Reverse anomeric effect and steric hindrance to solvation of ionic groups

C. L. Perrin
1995 Pure and Applied Chemistry  
The proportions of axial anomers of various glucosylamines (2) and their conjugate acids were determined by 1H NMR. The change upon N-protonation is small and can be accounted for by steric effects, without any "reverse anomeric effect." To test whether N-protonation changes the steric bulk of an imidazolyl group, ring-inversion equilibria of cis-N-(4-alkylcyclohexyl)imidazoles (3c, 4c) and of their conjugate acids were studied. The equatorial-to-axial free-energy change, A h or AlmH+, is 2.2 f
more » ... 0.1 kcal/mol. To measure relative sizes more precisely, an NMR method was developed. The ratio of acidity constants of cis and trans 4 could be determined from chemical shifts as a 1: 1 mixture was titrated. The cis isomer is 0.048 pK unit less basic, corresponding to a AA of 0.089 f 0.004 kcdmol, with protonated imidazolyl larger. To reinvestigate the effect of N-protonation on conformational equilibria in sugar derivatives, this N M R titration was applied to a mixture of a-and p-N-(glucosy1)imidazoles (5). The AA is -0.018 to -0.368 kcal/mol, exactly opposite to the reverse anomeric effect! This method has been applied to r-butylcyclohexanes 6 with acidic groups. Ions usually have a measurably lower preference for the axial position than do the corresponding neutrals. Introduction. The favored chair conformer of a monosubstituted cyclohexane has its substituent equatorial. Were the substituent axial, it would suffer destabilizing steric repulsions with the axial hydrogens at C3 and C5. The A value, or freeenergy difference between axial and equatorial conformers, as in eq 1, is ln([axial]/[equatorial]) (1) a quantitative measure of the effective size of a substituent (1). The topics addressed here involve how that conformational equilibrium may be modified by anomeric effects and by the need for solvation of ionic substituents. Anomeric effects, especially with charged substituents, represent significant puzzles regarding molecular structure. They are important for understanding conformations of carbohydrates, simple organic heterocycles, and nucleosides and for understanding the reactivity of such molecules, which often react via their protonated forms as intermediates. More generally, the conformational behavior of charged substituents is a less well understood aspect of conformational analysis, and a new method for precise assessment of the effect of the charge can provide insight into the old problem of steric hindrance to solvation. Reverse Anomeric Effect. Despite the generality of the anomeric effect (2) (the axial tendency exhibited by many electronegative groups at C 1 of a tetrahydropyran or related heterocycle), some cationic groups, as in N-(a-glycosy1)pyridinium ions, prefer the equatorial position (3). This preference is called a "reverse anomeric effect", contributing as much as 1-3 kcdmol to the stabilization of the equatorial form. However, all the substituents that produce this effect involve bulky aromatic rings, and the observations could be due simply to avoidance of prohibitive steric repulsions associated with placing that group axial. A clever experiment was the study of conformational preferences of irnidazolyl groups. Since protonation at the distant nitrogen is considered not to change the size of the group, an imidazolyl group provides its own control for steric factors. Indeed, on N-protonation or N-methylation of N-(tetra-0-acetyla-glucosyl) or -mannosyl)imidazole there is a shift toward the conformer with the imidazolyl group equatorial (4). More quantitatively, N-(tri-0-acetyl-a-xylopyranosy1)imidazole (1) exists as 65% equatorial conformer (1E) in CDCl3, whereas in the presence of trifluoroacetic acid the proportion increases to >95% (5). This is a substantial change, corresponding to a free-energy change of >1.4 kcdmol. If N-protonation does not change the size of the imidazolyl group, the shift of the equilibrium cannot be due to steric effects but must be presumed to be due to the positive charge. Such results have been accepted as the best evidence for the reverse momeric effect. However, it must be recognized that the populations were not determined 719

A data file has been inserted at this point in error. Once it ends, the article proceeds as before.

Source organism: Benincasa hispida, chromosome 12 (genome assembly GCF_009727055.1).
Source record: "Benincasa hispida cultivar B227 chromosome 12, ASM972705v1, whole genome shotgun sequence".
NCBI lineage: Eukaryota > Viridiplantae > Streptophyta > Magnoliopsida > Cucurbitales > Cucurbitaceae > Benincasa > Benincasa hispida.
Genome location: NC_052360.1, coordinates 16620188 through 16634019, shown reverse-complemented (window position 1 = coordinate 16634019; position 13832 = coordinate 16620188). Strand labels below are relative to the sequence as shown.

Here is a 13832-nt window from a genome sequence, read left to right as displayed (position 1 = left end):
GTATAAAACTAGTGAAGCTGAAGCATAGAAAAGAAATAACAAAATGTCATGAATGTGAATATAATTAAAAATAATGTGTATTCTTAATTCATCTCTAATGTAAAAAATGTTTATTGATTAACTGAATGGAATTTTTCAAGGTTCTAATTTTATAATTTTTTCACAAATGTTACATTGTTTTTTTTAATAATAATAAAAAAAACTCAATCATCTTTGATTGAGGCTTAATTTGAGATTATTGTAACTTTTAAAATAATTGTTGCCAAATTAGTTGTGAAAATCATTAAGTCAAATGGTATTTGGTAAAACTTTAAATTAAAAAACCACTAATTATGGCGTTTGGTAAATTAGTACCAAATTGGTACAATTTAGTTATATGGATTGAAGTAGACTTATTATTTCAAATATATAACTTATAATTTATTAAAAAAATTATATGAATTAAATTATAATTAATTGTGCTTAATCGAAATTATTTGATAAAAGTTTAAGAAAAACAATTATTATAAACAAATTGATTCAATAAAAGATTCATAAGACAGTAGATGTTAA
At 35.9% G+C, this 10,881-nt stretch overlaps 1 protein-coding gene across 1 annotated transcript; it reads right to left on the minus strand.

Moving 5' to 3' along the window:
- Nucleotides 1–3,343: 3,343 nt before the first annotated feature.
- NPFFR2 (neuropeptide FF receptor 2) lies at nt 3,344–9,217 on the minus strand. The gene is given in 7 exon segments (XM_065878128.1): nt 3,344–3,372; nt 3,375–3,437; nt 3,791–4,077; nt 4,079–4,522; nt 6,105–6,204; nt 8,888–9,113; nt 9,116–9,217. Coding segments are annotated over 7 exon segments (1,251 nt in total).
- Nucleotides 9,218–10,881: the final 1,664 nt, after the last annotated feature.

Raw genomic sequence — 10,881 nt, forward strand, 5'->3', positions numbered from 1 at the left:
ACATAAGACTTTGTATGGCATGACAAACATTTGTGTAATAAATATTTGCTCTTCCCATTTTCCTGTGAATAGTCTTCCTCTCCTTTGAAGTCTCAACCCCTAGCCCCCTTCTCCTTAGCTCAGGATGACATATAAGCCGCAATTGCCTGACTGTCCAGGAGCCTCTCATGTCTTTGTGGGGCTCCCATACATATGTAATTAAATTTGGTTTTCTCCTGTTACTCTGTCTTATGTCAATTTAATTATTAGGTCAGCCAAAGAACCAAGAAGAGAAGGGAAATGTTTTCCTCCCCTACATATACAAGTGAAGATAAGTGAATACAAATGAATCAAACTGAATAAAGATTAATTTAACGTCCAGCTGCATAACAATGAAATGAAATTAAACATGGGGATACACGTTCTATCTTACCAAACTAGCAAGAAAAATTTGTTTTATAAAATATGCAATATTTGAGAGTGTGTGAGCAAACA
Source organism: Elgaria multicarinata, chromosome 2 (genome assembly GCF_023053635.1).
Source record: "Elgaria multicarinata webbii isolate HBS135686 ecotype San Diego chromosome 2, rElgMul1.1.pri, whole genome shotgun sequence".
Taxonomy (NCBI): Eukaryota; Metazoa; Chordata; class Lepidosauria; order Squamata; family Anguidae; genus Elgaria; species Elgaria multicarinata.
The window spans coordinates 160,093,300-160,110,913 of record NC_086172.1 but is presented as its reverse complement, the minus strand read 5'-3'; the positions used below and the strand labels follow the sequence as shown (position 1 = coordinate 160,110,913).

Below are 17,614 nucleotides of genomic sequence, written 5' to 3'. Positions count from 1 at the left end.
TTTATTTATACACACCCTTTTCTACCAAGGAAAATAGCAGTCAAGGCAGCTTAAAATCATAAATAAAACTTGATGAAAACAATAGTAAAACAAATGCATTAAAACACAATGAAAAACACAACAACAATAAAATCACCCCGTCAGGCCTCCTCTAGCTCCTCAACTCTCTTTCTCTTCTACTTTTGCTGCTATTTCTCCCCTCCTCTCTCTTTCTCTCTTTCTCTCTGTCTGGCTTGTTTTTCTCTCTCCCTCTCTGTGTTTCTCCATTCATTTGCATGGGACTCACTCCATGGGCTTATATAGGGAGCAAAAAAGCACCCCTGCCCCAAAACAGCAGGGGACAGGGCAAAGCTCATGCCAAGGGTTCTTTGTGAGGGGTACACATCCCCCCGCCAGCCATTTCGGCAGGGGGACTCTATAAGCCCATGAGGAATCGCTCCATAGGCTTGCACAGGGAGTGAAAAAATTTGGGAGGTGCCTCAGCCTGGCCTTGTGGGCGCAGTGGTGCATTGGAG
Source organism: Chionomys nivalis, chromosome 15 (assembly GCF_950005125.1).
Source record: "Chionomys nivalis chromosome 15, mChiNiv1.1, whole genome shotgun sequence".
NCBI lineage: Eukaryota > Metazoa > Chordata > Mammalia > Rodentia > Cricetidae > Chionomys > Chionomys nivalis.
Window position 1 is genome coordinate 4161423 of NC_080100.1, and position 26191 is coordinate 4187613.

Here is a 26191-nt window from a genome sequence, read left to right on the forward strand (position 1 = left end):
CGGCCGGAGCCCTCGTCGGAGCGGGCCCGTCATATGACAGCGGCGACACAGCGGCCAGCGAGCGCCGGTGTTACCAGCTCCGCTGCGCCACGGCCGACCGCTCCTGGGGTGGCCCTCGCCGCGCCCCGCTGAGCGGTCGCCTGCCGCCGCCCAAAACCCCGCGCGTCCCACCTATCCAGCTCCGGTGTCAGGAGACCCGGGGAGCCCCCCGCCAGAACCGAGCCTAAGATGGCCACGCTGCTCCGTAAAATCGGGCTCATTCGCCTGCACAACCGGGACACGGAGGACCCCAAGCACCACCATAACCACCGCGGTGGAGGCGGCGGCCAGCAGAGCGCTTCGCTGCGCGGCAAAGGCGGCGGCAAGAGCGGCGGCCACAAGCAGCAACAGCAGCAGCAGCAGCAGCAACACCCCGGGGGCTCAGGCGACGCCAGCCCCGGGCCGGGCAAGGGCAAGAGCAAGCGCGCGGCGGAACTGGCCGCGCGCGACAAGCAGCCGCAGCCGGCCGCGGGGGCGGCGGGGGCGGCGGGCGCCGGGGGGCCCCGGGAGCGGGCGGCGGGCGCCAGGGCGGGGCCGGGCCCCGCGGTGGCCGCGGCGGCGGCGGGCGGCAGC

doi:10.1351/pac199567050719 fatcat:j6ixxarnljenzhhprw5347y6hi